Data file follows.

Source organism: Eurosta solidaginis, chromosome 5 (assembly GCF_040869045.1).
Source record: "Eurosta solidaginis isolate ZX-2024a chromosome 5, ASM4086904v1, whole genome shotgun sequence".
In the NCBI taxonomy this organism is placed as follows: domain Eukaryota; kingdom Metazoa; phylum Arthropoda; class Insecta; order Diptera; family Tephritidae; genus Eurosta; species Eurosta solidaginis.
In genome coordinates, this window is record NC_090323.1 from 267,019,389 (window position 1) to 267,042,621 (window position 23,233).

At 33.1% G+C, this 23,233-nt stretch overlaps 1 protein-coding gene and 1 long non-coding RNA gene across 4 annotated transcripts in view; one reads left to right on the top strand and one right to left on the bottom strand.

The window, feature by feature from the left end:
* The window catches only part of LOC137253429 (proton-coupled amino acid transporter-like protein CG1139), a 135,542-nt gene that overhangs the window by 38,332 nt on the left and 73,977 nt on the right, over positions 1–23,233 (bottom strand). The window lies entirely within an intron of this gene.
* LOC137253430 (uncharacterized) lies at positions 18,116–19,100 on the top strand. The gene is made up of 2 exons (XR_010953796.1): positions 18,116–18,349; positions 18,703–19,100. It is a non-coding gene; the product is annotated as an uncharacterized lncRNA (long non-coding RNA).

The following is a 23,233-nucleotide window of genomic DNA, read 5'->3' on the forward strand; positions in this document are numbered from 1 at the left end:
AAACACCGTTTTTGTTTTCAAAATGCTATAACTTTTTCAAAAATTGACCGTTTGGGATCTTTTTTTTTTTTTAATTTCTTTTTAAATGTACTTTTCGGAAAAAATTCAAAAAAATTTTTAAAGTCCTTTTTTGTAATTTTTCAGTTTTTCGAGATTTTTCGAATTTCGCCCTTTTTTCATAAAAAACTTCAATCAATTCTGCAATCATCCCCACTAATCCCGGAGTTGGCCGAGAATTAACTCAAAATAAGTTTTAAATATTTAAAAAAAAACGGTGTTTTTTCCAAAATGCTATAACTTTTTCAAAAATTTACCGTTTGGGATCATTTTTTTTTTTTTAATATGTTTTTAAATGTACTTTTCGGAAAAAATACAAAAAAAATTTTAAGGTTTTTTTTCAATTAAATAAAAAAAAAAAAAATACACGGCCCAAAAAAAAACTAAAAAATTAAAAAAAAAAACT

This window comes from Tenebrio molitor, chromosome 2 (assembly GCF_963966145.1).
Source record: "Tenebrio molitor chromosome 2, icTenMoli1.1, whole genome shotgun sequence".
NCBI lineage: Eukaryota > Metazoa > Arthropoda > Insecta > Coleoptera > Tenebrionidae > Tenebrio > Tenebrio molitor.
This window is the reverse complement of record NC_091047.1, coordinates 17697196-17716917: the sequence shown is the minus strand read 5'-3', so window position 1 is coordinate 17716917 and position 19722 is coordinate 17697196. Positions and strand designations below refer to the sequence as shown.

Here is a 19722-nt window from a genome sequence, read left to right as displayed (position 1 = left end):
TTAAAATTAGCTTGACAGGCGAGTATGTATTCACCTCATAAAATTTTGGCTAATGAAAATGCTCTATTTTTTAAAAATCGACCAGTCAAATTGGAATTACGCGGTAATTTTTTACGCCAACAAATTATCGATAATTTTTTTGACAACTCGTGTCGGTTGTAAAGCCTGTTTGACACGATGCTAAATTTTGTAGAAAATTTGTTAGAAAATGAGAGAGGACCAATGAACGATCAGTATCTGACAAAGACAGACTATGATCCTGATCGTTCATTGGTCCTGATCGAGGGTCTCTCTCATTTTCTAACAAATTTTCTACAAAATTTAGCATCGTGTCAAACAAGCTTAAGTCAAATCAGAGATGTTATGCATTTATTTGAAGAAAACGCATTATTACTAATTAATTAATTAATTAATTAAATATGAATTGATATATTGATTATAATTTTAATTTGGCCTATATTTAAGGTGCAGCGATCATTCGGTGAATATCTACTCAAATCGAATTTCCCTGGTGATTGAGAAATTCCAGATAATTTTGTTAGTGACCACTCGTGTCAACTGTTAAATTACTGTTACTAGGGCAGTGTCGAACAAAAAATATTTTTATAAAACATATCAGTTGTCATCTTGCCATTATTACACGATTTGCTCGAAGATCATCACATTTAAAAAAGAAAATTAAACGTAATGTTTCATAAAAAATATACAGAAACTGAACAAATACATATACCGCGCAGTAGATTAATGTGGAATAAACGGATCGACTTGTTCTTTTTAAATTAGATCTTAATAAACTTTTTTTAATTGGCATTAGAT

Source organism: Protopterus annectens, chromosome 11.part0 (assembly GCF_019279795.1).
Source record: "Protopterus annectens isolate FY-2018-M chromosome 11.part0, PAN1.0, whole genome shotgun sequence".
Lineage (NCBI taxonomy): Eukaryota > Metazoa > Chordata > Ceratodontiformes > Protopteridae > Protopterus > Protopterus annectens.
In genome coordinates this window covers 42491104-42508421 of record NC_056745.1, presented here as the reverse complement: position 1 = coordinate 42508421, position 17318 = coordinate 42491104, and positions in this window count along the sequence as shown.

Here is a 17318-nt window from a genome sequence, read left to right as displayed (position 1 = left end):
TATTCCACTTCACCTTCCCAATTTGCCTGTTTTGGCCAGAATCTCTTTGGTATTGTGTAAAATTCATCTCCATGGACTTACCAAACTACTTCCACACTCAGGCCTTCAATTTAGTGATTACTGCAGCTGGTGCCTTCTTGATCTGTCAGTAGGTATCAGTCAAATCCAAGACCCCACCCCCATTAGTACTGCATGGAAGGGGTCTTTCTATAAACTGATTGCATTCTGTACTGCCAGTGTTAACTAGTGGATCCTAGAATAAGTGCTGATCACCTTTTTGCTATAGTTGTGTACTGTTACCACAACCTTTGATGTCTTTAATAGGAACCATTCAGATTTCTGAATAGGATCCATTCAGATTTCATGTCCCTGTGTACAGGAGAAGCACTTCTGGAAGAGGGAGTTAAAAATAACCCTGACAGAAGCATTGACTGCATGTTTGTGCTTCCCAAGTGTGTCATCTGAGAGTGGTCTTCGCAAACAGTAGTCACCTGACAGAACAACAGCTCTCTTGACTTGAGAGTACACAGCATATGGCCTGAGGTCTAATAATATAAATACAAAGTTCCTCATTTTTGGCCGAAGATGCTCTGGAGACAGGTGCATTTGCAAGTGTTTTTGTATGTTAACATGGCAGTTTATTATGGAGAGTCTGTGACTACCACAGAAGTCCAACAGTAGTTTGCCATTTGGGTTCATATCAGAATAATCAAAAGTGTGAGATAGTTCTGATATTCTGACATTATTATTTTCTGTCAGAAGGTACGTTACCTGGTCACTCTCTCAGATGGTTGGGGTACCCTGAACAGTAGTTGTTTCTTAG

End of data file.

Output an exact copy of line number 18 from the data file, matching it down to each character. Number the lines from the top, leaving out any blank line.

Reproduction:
Source record: "Protopterus annectens isolate FY-2018-M chromosome 11.part0, PAN1.0, whole genome shotgun sequence".